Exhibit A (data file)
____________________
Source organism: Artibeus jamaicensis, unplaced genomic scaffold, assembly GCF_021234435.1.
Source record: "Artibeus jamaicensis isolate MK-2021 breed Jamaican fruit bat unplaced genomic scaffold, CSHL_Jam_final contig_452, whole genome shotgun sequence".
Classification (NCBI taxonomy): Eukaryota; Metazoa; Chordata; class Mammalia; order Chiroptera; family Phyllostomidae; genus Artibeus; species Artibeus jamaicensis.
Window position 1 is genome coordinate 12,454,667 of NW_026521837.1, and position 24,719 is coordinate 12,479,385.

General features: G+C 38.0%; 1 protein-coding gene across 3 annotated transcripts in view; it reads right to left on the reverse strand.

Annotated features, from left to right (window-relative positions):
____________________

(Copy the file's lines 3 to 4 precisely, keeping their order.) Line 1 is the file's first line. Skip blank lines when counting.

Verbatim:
Classification (NCBI taxonomy): Eukaryota; Metazoa; Chordata; class Mammalia; order Chiroptera; family Phyllostomidae; genus Artibeus; species Artibeus jamaicensis.
Window position 1 is genome coordinate 12,454,667 of NW_026521837.1, and position 24,719 is coordinate 12,479,385.